Telehealth coverage may vary by each state Medicaid policy. However, the Centers for Medicare and Medicaid Services recently announced enabling physician or non-physician practitioners the ability to use telehealth technology to have “face-to-face” patient visits.
January 29th, 2016 by Dan Bowman
The Centers for Medicare & Medicaid Services this week published a final rule clarifying requirements for face-to-face encounters for Medicaid beneficiaries to be eligible to receive home health services; the rule outlines that telehealth can be used for such encounters.
To authorize home health services via aides, nurses, equipment and/or appliances, CMS mandates that recipients must have a face-to-face encounter related to the reason for the request either 90 days prior to or 30 days after start of services. CMS says physicians and certain non-physician practitioners must document the encounters, which can be conducted via telehealth, “subject to requirements in section 1834(m)” of the Affordable Care Act.
Some of the comments on the proposed rule were in support of telehealth, CMS notes. One person was “pleased that CMS [was] ready to offer technical assistance to state Medicaid agencies to use telehealth as an alternative so that the requirement” could be implemented in a manner that allows for the continuation of services.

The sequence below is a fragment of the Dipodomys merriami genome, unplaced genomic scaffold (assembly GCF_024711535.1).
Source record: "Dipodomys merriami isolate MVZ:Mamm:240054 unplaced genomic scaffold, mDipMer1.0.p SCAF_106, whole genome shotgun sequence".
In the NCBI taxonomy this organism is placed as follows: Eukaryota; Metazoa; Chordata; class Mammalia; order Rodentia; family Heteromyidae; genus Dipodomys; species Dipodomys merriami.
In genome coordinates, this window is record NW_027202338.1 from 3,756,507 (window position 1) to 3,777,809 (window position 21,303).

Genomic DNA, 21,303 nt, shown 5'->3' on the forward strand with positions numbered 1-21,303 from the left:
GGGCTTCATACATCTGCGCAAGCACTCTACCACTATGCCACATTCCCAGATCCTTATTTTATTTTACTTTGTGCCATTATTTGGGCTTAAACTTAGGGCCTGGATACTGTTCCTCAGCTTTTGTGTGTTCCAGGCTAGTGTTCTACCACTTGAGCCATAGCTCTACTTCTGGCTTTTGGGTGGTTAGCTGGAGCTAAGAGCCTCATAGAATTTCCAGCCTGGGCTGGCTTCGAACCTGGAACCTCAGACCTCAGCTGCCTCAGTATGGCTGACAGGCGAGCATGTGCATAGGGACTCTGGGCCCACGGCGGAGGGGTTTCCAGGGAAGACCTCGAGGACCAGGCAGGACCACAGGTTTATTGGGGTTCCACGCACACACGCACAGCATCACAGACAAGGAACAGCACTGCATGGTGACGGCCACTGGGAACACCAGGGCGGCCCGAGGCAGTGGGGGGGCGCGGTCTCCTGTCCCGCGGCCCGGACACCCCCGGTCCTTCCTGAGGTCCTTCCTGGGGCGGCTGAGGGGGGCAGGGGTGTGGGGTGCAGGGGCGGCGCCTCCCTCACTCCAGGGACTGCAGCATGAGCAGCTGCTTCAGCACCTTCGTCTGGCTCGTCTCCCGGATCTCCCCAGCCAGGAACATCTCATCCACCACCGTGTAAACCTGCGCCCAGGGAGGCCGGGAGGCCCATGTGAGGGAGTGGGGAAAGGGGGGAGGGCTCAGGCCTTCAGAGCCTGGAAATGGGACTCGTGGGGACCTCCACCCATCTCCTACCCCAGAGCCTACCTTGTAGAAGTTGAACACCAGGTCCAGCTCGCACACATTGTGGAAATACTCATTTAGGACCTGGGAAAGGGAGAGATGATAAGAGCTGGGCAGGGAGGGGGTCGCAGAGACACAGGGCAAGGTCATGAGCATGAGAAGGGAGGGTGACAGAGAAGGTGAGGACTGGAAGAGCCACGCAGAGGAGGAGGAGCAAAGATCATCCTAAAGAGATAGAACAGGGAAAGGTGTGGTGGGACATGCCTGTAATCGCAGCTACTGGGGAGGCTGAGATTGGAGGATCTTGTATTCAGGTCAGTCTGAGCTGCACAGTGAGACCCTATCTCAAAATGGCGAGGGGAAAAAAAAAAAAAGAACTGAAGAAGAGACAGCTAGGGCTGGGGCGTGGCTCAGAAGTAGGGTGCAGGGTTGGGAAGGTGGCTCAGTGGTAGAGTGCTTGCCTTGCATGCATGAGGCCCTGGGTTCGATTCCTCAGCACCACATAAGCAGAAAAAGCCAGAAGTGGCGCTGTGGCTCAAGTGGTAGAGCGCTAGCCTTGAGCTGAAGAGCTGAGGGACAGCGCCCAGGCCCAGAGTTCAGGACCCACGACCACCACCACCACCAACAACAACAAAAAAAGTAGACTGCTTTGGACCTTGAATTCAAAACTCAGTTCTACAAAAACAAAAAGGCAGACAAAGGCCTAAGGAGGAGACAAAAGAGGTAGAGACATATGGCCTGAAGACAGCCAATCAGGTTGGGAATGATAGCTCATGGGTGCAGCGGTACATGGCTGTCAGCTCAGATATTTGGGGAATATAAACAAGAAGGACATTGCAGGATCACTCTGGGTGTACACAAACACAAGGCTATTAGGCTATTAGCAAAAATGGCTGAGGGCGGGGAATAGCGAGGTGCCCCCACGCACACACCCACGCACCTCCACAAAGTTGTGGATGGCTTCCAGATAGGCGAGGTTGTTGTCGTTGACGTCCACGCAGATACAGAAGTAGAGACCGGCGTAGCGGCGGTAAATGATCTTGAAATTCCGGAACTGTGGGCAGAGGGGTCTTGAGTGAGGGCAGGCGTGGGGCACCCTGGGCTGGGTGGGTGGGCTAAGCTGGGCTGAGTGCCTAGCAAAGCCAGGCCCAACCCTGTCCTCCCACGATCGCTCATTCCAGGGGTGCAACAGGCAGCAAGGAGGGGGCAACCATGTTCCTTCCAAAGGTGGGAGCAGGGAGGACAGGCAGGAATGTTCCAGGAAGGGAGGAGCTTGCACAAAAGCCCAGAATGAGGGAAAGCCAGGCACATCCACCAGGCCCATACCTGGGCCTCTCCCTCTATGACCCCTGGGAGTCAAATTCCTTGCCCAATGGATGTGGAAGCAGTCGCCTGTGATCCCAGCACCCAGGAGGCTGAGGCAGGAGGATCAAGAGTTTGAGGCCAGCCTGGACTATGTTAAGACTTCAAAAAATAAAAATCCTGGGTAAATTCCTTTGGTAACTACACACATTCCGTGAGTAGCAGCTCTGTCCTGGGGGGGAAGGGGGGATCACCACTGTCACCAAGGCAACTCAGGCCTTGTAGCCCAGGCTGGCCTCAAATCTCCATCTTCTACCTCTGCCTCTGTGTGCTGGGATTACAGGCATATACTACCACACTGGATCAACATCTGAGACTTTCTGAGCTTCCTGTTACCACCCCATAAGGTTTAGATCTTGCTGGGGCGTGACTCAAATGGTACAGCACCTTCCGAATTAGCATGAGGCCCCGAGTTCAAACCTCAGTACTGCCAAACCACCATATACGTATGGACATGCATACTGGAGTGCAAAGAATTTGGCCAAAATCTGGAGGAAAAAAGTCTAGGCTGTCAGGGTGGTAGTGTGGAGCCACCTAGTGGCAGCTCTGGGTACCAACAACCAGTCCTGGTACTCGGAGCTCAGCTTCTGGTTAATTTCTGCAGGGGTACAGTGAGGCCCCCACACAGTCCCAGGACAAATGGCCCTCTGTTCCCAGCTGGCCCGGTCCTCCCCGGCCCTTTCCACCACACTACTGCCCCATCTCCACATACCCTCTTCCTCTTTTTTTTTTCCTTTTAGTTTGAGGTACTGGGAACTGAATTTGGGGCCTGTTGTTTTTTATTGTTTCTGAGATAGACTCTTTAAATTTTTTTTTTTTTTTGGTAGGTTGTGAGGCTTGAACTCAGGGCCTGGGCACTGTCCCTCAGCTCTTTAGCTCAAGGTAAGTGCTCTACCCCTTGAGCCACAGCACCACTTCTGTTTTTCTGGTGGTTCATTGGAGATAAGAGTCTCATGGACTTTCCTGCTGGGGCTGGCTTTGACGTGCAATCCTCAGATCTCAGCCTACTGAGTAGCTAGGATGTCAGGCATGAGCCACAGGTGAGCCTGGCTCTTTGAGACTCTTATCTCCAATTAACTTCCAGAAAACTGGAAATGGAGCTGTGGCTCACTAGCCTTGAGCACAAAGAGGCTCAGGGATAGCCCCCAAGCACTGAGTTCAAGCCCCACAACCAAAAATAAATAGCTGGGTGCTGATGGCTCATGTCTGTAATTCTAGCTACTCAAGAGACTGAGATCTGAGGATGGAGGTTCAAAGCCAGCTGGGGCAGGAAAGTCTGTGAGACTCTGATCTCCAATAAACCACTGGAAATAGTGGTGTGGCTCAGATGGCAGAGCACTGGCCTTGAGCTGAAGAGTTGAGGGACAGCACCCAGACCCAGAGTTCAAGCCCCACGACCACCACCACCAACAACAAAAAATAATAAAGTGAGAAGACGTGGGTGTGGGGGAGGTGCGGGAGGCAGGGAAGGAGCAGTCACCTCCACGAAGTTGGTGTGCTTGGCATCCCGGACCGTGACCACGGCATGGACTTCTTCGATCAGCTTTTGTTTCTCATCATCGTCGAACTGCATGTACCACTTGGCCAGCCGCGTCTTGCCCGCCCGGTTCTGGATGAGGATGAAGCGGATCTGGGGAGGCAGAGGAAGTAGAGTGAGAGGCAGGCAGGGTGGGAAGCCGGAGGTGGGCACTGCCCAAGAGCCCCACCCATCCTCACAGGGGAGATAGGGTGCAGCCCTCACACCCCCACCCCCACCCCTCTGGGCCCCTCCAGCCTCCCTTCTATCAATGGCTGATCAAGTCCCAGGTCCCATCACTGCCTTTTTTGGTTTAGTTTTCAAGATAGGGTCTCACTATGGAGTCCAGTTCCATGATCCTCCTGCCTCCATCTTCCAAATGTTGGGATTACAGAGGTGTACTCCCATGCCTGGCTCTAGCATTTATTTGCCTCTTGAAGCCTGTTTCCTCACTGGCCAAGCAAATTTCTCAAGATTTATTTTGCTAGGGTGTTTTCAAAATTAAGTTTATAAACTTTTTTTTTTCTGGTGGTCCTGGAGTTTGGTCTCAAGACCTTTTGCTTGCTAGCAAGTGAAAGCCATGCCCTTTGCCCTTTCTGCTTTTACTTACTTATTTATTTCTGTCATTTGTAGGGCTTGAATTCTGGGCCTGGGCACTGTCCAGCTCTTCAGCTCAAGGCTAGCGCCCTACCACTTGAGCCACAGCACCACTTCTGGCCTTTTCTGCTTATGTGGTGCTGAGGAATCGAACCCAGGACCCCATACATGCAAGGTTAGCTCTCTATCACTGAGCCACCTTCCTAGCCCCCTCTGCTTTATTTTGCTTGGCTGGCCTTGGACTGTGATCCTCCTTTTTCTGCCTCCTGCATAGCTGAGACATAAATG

“Telehealth and telemedicine are service delivery modalities that have very specific protocols that ensure quality patient care, and do not include all electronic communications,” CMS says.
The agency notes that telephone calls or email will not suffice for face-to-face encounters, but puts the onus on states to determine which forms of telehealth can be used.
“In the absence of specific Medicaid statutory requirements, we are hesitant to proscribe the locations and/or technologies that states may use to meet the face-to-face requirement through telehealth,” CMS says. “Under Medicaid policy, states have the flexibility to define coverage of telehealth, including what types of telehealth to cover; where in the state it can be covered; and how it is provided. Our expectation is that care delivered using various technologies will lead to good outcomes and meet the needs of individuals while adhering to privacy requirements, including the requirements under the Health Insurance Portability and Accountability Act of 1996.”
CMS also notes the need to update Medicaid telehealth guidance, which it says is forthcoming.
In a letter sent Jan. 19 to Agency for Healthcare Research and Quality Director Richard Kronick, Ph.D., the Healthcare Information and Management Systems Society and the Personal Connected Health Alliance urged the organization to consider conducting additional studies that provide more data on the benefits of telehealth and remote patient monitoring.
Increasingly, providers like Philadelphia-based Jefferson Health and private payers like Anthem are turning to telemedicine to innovate care delivery, as a recent FierceHealthIT special report explores.
In addition, state policies on telemedicine use under Medicare can have a great impact on adoption of the technology, a report published recently in the journal Telemedicine and e-Health found.